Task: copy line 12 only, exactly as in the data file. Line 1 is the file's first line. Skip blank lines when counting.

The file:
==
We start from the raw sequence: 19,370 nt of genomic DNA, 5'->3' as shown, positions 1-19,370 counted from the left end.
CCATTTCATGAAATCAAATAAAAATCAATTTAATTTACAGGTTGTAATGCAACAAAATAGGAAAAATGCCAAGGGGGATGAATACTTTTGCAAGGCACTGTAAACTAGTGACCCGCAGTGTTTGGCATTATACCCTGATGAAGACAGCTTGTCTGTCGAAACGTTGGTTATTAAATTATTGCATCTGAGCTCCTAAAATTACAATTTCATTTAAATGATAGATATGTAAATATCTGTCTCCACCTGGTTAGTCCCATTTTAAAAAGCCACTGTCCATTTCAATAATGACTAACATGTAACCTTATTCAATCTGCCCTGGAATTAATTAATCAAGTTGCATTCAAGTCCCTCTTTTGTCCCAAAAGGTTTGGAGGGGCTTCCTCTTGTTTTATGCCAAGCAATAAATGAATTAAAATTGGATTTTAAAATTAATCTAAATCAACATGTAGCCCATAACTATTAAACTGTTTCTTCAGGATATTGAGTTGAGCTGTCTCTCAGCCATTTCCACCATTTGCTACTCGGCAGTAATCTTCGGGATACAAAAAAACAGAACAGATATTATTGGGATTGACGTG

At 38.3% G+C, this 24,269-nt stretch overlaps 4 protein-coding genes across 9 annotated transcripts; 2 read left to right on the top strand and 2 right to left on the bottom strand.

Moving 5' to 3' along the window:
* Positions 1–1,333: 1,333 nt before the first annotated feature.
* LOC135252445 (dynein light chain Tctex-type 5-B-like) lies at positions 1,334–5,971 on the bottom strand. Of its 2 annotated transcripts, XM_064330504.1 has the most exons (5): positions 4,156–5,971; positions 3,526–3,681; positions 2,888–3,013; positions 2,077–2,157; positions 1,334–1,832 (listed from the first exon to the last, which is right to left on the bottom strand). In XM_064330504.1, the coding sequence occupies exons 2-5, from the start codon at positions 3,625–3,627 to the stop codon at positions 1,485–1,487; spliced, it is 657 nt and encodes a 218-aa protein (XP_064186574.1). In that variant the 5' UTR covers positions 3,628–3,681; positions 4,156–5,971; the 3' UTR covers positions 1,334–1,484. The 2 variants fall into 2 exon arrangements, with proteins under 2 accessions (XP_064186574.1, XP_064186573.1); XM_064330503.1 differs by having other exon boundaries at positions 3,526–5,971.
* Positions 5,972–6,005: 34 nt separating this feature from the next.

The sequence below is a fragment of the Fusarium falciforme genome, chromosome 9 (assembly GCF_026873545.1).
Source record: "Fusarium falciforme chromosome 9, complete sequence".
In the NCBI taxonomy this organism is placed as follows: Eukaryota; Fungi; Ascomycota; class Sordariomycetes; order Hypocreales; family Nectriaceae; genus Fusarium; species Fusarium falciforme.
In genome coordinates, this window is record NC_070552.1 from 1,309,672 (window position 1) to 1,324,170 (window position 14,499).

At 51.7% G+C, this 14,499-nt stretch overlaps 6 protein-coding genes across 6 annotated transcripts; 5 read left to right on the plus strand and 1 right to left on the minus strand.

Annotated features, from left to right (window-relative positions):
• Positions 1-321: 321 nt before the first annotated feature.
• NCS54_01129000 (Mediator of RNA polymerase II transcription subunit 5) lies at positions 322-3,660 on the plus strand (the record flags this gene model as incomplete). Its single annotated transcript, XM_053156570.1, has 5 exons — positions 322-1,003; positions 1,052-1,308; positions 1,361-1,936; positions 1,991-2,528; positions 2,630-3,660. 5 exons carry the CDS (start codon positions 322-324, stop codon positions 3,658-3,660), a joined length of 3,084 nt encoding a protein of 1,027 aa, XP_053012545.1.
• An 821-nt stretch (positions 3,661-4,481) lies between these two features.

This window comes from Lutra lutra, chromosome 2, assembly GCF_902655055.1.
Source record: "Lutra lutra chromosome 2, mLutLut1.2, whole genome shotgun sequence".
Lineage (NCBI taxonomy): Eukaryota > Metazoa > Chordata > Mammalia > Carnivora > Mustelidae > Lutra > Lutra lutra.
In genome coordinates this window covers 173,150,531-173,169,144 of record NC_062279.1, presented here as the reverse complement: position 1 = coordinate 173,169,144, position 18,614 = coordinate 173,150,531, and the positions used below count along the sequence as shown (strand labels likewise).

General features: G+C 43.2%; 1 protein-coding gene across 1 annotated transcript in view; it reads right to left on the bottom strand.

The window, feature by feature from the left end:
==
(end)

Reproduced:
At 51.7% G+C, this 14,499-nt stretch overlaps 6 protein-coding genes across 6 annotated transcripts; 5 read left to right on the plus strand and 1 right to left on the minus strand.